6.2.8 Retinitis pigmentosa

Retinitis pigmentosa (RP) encompasses a large group of hereditary diseases of the posterior segment of the eye characterised by degeneration, atrophy and, finally, loss of photoreceptors and retinal pigment epithelium, leading to progressive visual loss. Even though the disease has a genetic background, we assume that additional factors influence the manifestation of the disease. One potential modifying factor is disturbed OBF. Indeed, reduced OBF in RP patients has been described. BF is more or less always reduced in atrophic tissue, secondary to a decreased demand for supply. However, there are indications of an additional primary component mainly caused by PVD. We refer to a recent review [293].

7 Therapy

Although vascular dysregulation is frequent, often cumbersome and sometimes damaging, little research has been conducted to develop treatments. The present therapeutic armamentarium therefore is very limited and mainly based on clinical experience. The majority of PVD subjects do not need any treatment because they are healthy. Treatment should be considered if these subjects are bothered by signs and symptoms or if they show PVD-related disease like progressive NTG.

7.1 Lifestyle

To some extent, PVD subjects can reduce their symptoms by lifestyle modification. They should avoid, as far as this is possible, major emotional stress. In glaucoma patients with PVD, we often observed very fast progression of visual field defects during a major stress event, for example, in the context of a divorce. It has recently been shown that women who commonly suppress anger experience more thermal discomfort from cold extremities and have prolonged sleep onset latency [47]. Furthermore, PVD subjects should avoid extensive cold. We observed two PVD subjects that acquired sudden and irreversible bundle-shaped visual field defects during skiing. One woman with PVD repeatedly lost consciousness after jumping in cold water. PVD subjects are mostly slim, but we recommend that PVD subjects keep their BMI not too low and avoid major fasting periods. PVD subjects should not exaggerate with sport. We observed a fast progressive NTG in a young man bicycling every day for several hundred kilometres in a mountainous area. After he stopped doing this, his NTG stabilised. Daily mild physical activity, however, is helpful. PVD subjects should be careful climbing high mountains too quickly. Altitude sickness seems to be stronger in these subjects. We observed a young female ophthalmologist with marked PVD symptoms who lost her fingers and toes at high altitude. We further recommend avoiding strong light and wearing sunglasses. Similar to an unstable oxygen supply, light induces oxidative stress and damages the mitochondria [294, 295, 296]. We examined a gastroenterologist who had performed more than 22,000 endoscopies with his preferred left eye (this was before the advent of video monitors). In this left eye, he acquired colour vision deficiency, reduced contrast sensitivity and inhomogeneity of the pigment in the macular area, whereas the other eye remained normal [297].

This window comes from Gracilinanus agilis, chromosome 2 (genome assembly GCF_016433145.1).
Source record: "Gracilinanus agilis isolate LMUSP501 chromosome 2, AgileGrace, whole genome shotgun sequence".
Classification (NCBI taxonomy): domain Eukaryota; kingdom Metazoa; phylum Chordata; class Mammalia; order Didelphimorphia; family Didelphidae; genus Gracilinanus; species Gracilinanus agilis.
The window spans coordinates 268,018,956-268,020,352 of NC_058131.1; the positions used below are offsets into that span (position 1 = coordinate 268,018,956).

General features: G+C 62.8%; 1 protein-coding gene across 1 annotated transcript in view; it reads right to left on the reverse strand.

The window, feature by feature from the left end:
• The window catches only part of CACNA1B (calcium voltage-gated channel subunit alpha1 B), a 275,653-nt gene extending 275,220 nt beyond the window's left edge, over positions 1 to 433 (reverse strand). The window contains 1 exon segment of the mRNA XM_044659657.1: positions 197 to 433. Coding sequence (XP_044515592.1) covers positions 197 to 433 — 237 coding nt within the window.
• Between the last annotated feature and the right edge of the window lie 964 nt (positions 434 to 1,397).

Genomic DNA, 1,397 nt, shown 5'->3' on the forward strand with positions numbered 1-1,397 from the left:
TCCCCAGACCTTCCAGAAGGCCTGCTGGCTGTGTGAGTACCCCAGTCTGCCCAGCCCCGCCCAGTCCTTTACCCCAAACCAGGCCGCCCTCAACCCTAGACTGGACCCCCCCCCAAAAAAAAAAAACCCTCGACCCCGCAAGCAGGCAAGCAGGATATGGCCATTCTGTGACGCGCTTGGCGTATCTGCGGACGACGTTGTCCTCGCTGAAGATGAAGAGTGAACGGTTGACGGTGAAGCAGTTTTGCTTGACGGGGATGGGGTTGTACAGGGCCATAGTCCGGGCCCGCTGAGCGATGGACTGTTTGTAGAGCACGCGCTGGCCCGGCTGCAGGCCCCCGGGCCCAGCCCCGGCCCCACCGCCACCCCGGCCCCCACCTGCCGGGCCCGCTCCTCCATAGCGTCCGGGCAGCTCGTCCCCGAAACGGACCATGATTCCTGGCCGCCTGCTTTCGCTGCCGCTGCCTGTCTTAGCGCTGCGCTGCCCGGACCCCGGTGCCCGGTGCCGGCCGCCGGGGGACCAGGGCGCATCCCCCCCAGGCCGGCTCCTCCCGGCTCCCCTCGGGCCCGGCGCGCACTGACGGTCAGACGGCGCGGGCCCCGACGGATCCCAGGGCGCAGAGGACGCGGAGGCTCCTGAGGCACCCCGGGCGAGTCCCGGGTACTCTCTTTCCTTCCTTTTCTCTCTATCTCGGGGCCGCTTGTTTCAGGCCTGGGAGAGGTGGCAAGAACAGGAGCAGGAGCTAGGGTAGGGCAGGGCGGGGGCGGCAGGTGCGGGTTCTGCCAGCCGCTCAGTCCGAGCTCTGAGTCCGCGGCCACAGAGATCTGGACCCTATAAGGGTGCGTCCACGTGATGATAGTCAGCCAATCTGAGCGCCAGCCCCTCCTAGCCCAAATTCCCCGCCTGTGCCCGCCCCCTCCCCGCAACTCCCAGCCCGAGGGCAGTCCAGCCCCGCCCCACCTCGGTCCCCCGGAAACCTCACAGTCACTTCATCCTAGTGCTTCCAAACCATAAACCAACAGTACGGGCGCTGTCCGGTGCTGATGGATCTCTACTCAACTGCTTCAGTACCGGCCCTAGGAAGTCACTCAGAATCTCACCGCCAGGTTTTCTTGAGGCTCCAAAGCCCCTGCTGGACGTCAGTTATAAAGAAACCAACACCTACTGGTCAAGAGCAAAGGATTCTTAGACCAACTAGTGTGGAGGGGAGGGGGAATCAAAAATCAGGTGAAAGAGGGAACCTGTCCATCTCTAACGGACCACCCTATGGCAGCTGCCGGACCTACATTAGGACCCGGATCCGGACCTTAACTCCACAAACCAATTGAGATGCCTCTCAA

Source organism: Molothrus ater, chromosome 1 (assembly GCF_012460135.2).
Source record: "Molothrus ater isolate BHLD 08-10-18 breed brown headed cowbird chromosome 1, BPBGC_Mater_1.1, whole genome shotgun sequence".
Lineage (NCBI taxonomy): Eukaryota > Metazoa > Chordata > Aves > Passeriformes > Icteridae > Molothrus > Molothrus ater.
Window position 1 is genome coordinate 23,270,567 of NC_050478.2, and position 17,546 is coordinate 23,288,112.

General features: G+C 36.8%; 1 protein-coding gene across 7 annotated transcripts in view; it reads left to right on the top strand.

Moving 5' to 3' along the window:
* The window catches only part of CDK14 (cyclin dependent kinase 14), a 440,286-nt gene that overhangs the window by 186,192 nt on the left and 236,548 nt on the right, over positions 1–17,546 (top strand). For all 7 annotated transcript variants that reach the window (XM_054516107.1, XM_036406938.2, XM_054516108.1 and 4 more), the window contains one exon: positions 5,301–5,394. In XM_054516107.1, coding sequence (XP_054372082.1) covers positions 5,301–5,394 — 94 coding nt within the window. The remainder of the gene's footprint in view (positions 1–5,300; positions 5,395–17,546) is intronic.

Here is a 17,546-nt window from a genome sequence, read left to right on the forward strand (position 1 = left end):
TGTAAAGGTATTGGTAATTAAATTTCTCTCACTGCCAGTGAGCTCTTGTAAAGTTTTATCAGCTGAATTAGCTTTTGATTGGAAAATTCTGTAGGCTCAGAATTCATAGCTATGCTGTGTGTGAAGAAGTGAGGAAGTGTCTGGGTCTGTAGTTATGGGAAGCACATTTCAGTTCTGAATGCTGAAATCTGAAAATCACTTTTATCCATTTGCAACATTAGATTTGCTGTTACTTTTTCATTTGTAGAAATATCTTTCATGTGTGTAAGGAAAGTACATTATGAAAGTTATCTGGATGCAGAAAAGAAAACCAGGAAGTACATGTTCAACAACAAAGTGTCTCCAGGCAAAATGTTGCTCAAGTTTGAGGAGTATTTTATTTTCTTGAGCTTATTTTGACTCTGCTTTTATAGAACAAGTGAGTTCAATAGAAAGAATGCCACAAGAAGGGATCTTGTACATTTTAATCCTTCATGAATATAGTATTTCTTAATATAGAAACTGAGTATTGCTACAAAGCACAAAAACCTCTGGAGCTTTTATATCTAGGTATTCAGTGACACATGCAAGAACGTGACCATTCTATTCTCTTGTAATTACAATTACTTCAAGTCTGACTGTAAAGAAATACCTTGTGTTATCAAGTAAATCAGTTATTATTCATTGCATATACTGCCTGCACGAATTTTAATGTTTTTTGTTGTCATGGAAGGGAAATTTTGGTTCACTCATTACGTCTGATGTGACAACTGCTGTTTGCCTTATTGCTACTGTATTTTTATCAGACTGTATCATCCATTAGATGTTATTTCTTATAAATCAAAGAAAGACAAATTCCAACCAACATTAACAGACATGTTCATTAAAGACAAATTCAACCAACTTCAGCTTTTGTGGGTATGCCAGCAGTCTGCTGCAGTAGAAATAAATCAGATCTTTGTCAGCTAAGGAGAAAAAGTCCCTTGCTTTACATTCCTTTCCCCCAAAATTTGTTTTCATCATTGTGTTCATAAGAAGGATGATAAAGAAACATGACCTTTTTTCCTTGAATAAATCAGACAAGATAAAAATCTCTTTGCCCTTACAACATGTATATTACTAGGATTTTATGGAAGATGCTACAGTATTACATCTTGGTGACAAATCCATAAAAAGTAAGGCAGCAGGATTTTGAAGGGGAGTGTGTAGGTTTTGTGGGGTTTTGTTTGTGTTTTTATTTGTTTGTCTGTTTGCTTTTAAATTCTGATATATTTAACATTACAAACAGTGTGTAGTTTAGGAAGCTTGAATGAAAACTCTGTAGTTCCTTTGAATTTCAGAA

7.2 Nutrition

We recommend a diet containing fruits and vegetables, particularly if they are rich in antioxidants such as anthocyanosides or flavonoids. Black currant anthocyanins have been shown to normalise abnormal levels of serum concentrations of ET-1 in patients with glaucoma [298]. Food rich in flavanols, particularly cocoa, may improve endothelial function in general [299]. Food rich in omega-3 fatty acids improves vascular regulation [300]. We also recommend green tea [301]. If BP is very low, salt intake should be increased [302]. For a more detailed description of our recommendation on nutrition, we refer to the book Ocular Blood Flow and Glaucomatous Optic Neuropathy[255].